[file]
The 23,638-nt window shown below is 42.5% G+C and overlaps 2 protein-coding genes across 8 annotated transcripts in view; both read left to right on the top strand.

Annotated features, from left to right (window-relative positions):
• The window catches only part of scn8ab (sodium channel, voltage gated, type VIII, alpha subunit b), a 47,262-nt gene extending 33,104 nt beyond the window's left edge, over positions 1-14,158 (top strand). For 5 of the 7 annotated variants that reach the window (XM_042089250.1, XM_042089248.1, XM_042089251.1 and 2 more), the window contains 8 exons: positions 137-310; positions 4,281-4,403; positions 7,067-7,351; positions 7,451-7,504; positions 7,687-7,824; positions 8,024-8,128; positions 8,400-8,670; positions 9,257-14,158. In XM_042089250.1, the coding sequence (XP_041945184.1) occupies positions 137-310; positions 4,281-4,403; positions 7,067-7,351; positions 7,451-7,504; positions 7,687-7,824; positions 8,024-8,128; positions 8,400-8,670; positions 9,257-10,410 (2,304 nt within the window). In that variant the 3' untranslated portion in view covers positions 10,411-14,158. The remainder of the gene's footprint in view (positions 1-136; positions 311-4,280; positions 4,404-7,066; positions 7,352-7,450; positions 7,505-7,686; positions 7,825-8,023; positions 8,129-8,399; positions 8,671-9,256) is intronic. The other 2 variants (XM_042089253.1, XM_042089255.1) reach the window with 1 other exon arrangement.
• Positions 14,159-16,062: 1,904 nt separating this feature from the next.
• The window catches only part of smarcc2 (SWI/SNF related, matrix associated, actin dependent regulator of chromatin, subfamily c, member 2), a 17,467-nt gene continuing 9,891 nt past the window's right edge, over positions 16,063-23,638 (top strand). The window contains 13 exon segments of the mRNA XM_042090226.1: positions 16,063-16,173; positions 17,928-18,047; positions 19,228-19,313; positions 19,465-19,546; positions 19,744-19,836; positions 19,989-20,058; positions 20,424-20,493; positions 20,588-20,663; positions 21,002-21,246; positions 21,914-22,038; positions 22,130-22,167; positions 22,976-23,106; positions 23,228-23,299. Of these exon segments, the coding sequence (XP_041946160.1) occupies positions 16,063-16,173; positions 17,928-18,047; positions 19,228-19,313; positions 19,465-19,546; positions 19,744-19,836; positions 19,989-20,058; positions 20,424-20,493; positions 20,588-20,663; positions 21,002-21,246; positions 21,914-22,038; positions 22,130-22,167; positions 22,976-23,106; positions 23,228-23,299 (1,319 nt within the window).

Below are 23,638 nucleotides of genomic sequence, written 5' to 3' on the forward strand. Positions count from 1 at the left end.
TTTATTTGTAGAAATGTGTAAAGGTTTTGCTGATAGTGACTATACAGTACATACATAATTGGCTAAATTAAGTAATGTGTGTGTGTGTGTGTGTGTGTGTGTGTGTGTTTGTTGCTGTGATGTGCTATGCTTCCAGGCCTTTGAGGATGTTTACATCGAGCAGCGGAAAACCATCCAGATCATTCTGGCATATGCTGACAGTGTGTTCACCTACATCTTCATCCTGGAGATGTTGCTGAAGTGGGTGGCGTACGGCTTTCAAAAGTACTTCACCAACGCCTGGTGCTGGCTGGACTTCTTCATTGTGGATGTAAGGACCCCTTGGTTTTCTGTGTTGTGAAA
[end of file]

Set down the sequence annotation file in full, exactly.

The 23,638-nt window shown below is 42.5% G+C and overlaps 2 protein-coding genes across 8 annotated transcripts in view; both read left to right on the top strand.

Annotated features, from left to right (window-relative positions):
• The window catches only part of scn8ab (sodium channel, voltage gated, type VIII, alpha subunit b), a 47,262-nt gene extending 33,104 nt beyond the window's left edge, over positions 1-14,158 (top strand). For 5 of the 7 annotated variants that reach the window (XM_042089250.1, XM_042089248.1, XM_042089251.1 and 2 more), the window contains 8 exons: positions 137-310; positions 4,281-4,403; positions 7,067-7,351; positions 7,451-7,504; positions 7,687-7,824; positions 8,024-8,128; positions 8,400-8,670; positions 9,257-14,158. In XM_042089250.1, the coding sequence (XP_041945184.1) occupies positions 137-310; positions 4,281-4,403; positions 7,067-7,351; positions 7,451-7,504; positions 7,687-7,824; positions 8,024-8,128; positions 8,400-8,670; positions 9,257-10,410 (2,304 nt within the window). In that variant the 3' untranslated portion in view covers positions 10,411-14,158. The remainder of the gene's footprint in view (positions 1-136; positions 311-4,280; positions 4,404-7,066; positions 7,352-7,450; positions 7,505-7,686; positions 7,825-8,023; positions 8,129-8,399; positions 8,671-9,256) is intronic. The other 2 variants (XM_042089253.1, XM_042089255.1) reach the window with 1 other exon arrangement.
• Positions 14,159-16,062: 1,904 nt separating this feature from the next.
• The window catches only part of smarcc2 (SWI/SNF related, matrix associated, actin dependent regulator of chromatin, subfamily c, member 2), a 17,467-nt gene continuing 9,891 nt past the window's right edge, over positions 16,063-23,638 (top strand). The window contains 13 exon segments of the mRNA XM_042090226.1: positions 16,063-16,173; positions 17,928-18,047; positions 19,228-19,313; positions 19,465-19,546; positions 19,744-19,836; positions 19,989-20,058; positions 20,424-20,493; positions 20,588-20,663; positions 21,002-21,246; positions 21,914-22,038; positions 22,130-22,167; positions 22,976-23,106; positions 23,228-23,299. Of these exon segments, the coding sequence (XP_041946160.1) occupies positions 16,063-16,173; positions 17,928-18,047; positions 19,228-19,313; positions 19,465-19,546; positions 19,744-19,836; positions 19,989-20,058; positions 20,424-20,493; positions 20,588-20,663; positions 21,002-21,246; positions 21,914-22,038; positions 22,130-22,167; positions 22,976-23,106; positions 23,228-23,299 (1,319 nt within the window).

Below are 23,638 nucleotides of genomic sequence, written 5' to 3' on the forward strand. Positions count from 1 at the left end.
TTTATTTGTAGAAATGTGTAAAGGTTTTGCTGATAGTGACTATACAGTACATACATAATTGGCTAAATTAAGTAATGTGTGTGTGTGTGTGTGTGTGTGTGTGTGTGTTTGTTGCTGTGATGTGCTATGCTTCCAGGCCTTTGAGGATGTTTACATCGAGCAGCGGAAAACCATCCAGATCATTCTGGCATATGCTGACAGTGTGTTCACCTACATCTTCATCCTGGAGATGTTGCTGAAGTGGGTGGCGTACGGCTTTCAAAAGTACTTCACCAACGCCTGGTGCTGGCTGGACTTCTTCATTGTGGATGTAAGGACCCCTTGGTTTTCTGTGTTGTGAAA